Some Thoughts on Omens
In ancient times, an eclipse was often seen as a divine event, heralding the displeasure of the Gods. Kings and emperors who justified their rule on divine right would fall, the eclipse or a natural disaster warning that the Gods had revoked their right to rule. Within the course of a week, we recently had both an eclipse and a flood, enough to cause any ruler to panic, and now another hurricane. While the science of storms and eclipses is now very well understood and no longer dressed in myth, the question of a ruler’s legitimacy is quite timely.
Donald Trump was legally elected President, but strict legality alone does not make him legitimate. The legal mechanism itself might not be considered democratically legitimate — especially when they enable a result where the person with three million fewer votes wins. The Electoral College was built to serve several functions, many of them things no modern democracy would consider legitimate: It violates the principle of one person, one vote, it allows elites to reject the will of the people, and it was built to help protect slavery. The other two elements are well known and well discussed, but that last element deserves more attention and some explanation.
Due to the Connecticut Compromise, the Constitution provides a balance of power between large and small states in the Congress — small states wielding disproportionate power in the Senate, etc. You’ve heard that part. But how size was determined was an important question as well — and here, we come to the commonly misunderstood 3/5 clause. After a long debate, it was determined that the population of states for the purpose of representation would be determined by the number of free persons, plus 3/5ths of all others — that is, slaves. The antislavery position was not, as commonly assumed, to count slaves as a full person. That would have given slave states more seats in the House of Representatives, and increased the power of slaveowners as, of course, slaves would not have any vote for the people who would represent them. It benefited slaveowners to have slaves counted as full people, and benefited antislavery advocates to not have them counted at all. With the compromise, a precise balance of power between slave states and free states was created in the Congress. But how then, would that balance of power be preserved when electing one person rather than dozens, while still having that person accountable to the people rather than to other politicians? This is where the Electoral College was born — each state and its population had a vote in exact proportion to its power in Congress. The deliberately negotiated agreements that gave slaveholders extra power in Congress would be reflected in the Presidency as well.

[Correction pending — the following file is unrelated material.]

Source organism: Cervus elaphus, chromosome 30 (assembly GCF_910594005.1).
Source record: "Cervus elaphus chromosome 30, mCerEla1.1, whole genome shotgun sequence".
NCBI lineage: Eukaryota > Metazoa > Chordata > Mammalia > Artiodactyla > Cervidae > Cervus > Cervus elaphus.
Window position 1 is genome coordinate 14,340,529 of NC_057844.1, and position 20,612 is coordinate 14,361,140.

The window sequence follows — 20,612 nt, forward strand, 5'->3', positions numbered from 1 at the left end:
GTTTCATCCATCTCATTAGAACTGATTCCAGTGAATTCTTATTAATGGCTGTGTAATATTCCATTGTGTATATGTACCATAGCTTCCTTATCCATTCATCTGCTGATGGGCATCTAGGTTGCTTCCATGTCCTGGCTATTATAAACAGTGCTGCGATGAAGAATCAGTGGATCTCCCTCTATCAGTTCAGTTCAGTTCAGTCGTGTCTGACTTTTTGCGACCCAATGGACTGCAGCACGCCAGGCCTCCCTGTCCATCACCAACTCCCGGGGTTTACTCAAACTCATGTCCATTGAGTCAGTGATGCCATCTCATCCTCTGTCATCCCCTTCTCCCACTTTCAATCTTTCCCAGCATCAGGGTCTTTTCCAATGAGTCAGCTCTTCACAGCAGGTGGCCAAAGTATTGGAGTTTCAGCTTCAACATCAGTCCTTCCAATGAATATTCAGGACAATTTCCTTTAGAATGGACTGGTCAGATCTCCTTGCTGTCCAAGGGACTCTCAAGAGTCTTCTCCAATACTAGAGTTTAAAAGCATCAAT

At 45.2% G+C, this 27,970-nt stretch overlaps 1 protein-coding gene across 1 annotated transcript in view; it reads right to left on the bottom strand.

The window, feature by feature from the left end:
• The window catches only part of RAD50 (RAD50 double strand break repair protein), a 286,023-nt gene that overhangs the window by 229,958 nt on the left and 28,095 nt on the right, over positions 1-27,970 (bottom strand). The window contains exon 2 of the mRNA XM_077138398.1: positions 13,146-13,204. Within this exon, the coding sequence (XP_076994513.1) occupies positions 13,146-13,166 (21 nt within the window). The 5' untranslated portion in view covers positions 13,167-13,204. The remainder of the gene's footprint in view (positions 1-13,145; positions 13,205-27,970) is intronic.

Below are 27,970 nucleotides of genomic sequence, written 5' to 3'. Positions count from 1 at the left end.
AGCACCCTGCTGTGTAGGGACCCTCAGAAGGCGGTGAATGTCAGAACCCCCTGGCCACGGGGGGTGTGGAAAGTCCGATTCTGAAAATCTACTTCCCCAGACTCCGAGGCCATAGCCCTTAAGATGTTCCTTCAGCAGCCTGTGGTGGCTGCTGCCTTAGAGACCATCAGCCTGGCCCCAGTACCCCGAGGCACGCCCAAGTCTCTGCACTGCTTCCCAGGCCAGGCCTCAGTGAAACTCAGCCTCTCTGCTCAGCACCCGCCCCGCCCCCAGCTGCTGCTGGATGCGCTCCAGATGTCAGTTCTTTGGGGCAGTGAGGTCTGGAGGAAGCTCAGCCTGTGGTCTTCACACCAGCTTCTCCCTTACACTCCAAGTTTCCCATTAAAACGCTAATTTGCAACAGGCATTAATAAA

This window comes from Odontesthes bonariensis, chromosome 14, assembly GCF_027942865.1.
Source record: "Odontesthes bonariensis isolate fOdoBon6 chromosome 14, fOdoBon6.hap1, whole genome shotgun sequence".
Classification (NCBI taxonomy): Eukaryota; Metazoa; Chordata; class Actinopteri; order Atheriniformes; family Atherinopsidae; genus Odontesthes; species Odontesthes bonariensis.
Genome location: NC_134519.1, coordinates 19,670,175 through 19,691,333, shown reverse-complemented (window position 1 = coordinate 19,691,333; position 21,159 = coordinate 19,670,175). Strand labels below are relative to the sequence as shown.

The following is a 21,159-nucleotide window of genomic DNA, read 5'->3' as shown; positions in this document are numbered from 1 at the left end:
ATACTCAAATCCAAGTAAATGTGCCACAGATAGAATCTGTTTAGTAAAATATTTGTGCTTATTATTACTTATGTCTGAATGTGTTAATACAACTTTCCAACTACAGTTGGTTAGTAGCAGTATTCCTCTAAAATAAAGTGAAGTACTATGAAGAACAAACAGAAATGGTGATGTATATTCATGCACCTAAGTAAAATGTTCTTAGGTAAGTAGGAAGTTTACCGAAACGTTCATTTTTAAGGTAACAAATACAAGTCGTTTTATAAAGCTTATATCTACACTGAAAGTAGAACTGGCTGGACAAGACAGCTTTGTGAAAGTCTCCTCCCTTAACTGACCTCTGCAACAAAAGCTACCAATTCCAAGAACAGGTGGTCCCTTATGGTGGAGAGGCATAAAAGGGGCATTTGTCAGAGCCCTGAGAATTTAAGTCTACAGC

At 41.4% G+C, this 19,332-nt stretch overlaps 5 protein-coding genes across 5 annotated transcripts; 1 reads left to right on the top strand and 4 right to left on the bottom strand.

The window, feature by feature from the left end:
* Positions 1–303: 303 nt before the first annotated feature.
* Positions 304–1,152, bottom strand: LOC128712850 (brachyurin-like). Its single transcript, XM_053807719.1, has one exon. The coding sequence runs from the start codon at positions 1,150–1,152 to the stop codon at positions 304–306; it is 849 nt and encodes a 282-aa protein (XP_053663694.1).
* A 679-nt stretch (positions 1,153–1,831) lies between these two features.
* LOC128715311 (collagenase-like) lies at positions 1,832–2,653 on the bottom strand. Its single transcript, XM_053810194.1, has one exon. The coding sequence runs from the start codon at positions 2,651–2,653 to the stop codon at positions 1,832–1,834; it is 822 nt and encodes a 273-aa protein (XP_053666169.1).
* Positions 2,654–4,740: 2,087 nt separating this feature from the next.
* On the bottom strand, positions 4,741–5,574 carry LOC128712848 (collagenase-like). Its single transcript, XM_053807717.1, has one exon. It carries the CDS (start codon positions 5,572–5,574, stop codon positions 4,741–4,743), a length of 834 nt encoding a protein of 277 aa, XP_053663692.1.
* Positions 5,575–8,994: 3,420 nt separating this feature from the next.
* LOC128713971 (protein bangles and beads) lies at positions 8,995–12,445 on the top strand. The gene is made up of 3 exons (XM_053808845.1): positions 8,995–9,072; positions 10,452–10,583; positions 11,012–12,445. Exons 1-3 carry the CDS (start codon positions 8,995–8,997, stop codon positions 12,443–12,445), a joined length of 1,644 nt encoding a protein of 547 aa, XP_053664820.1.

This structure worked to other ends as well — it allowed states that wished to restrict voting much more strictly than other states without losing their influence. Even if a state like Massachusetts was allowing all free men to vote, a state like Virginia could choose to only allow white men who owned at least 10 acres of land to vote. South Carolina could refuse to allow its citizens to vote for the President at all, only State Legislators had that privilege. And to make sure the people couldn’t get too crazy, electors would be free to reject the wishes of the voters and to substitute their own judgment.
All of these are deeply antidemocratic purposes. In discussion of the Electoral College, you frequently hear about how the Electoral College protects “regional balance”. And there is some legitimacy to giving regions or other constituencies the power to protect the interests dearest to them. But the Electoral College does not give power to every regional interest equally — it penalizes urban interests and rewards rural ones, but that is incidental, not designed. The Electoral College was designed to protect one regional interest in particular, that of slavery. It was created to serve as a tool of white supremacy, and continues to give the most racist areas of our country disproportionate power today.
It is perhaps Donald Trump’s greatest fear that he will be viewed as illegitimate, hence his desperate need to brag about the size of his inauguration crowd, and his handing out maps of his ‘huge’ Electoral College victory to every visitor to the White House. But even beyond its violation of the principle of one person, one vote, the Electoral College is a deeply illegitimate institution. Deep down, President Trump seems to know this. We should all take note.